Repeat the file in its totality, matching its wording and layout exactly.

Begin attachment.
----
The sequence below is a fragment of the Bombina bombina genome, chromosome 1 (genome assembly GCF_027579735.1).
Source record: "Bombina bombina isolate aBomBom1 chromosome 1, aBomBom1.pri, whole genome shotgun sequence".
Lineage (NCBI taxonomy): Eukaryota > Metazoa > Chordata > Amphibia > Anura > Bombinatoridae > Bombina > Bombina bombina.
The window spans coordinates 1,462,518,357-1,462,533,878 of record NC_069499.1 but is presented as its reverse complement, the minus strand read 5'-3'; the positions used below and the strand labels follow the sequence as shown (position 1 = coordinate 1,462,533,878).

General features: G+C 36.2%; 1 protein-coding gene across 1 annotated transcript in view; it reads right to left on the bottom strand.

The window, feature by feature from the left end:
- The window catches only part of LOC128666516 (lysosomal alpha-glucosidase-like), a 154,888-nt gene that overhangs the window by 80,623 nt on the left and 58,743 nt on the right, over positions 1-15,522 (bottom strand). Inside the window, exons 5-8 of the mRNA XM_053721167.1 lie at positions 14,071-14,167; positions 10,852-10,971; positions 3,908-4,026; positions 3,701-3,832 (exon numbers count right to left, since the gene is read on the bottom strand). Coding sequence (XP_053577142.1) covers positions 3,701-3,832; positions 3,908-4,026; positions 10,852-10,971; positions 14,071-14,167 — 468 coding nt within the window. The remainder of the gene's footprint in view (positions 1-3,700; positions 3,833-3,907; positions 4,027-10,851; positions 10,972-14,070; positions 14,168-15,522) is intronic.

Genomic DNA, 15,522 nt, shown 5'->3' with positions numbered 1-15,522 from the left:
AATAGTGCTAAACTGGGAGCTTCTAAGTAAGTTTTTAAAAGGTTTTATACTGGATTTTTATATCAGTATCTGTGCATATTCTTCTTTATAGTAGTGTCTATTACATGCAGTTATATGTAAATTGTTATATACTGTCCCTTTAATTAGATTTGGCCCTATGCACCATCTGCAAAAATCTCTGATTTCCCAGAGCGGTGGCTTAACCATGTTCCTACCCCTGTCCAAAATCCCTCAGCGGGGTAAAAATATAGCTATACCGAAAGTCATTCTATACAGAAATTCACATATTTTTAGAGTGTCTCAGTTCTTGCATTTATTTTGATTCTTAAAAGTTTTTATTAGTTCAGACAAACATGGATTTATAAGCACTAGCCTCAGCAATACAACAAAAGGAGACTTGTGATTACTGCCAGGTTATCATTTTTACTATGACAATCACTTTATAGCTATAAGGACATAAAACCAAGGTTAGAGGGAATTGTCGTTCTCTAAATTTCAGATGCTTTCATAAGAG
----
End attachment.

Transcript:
The sequence below is a fragment of the Bombina bombina genome, chromosome 1 (genome assembly GCF_027579735.1).
Source record: "Bombina bombina isolate aBomBom1 chromosome 1, aBomBom1.pri, whole genome shotgun sequence".
Lineage (NCBI taxonomy): Eukaryota > Metazoa > Chordata > Amphibia > Anura > Bombinatoridae > Bombina > Bombina bombina.
The window spans coordinates 1,462,518,357-1,462,533,878 of record NC_069499.1 but is presented as its reverse complement, the minus strand read 5'-3'; the positions used below and the strand labels follow the sequence as shown (position 1 = coordinate 1,462,533,878).

General features: G+C 36.2%; 1 protein-coding gene across 1 annotated transcript in view; it reads right to left on the bottom strand.

The window, feature by feature from the left end:
- The window catches only part of LOC128666516 (lysosomal alpha-glucosidase-like), a 154,888-nt gene that overhangs the window by 80,623 nt on the left and 58,743 nt on the right, over positions 1-15,522 (bottom strand). Inside the window, exons 5-8 of the mRNA XM_053721167.1 lie at positions 14,071-14,167; positions 10,852-10,971; positions 3,908-4,026; positions 3,701-3,832 (exon numbers count right to left, since the gene is read on the bottom strand). Coding sequence (XP_053577142.1) covers positions 3,701-3,832; positions 3,908-4,026; positions 10,852-10,971; positions 14,071-14,167 — 468 coding nt within the window. The remainder of the gene's footprint in view (positions 1-3,700; positions 3,833-3,907; positions 4,027-10,851; positions 10,972-14,070; positions 14,168-15,522) is intronic.

Genomic DNA, 15,522 nt, shown 5'->3' with positions numbered 1-15,522 from the left:
AATAGTGCTAAACTGGGAGCTTCTAAGTAAGTTTTTAAAAGGTTTTATACTGGATTTTTATATCAGTATCTGTGCATATTCTTCTTTATAGTAGTGTCTATTACATGCAGTTATATGTAAATTGTTATATACTGTCCCTTTAATTAGATTTGGCCCTATGCACCATCTGCAAAAATCTCTGATTTCCCAGAGCGGTGGCTTAACCATGTTCCTACCCCTGTCCAAAATCCCTCAGCGGGGTAAAAATATAGCTATACCGAAAGTCATTCTATACAGAAATTCACATATTTTTAGAGTGTCTCAGTTCTTGCATTTATTTTGATTCTTAAAAGTTTTTATTAGTTCAGACAAACATGGATTTATAAGCACTAGCCTCAGCAATACAACAAAAGGAGACTTGTGATTACTGCCAGGTTATCATTTTTACTATGACAATCACTTTATAGCTATAAGGACATAAAACCAAGGTTAGAGGGAATTGTCGTTCTCTAAATTTCAGATGCTTTCATAAGAG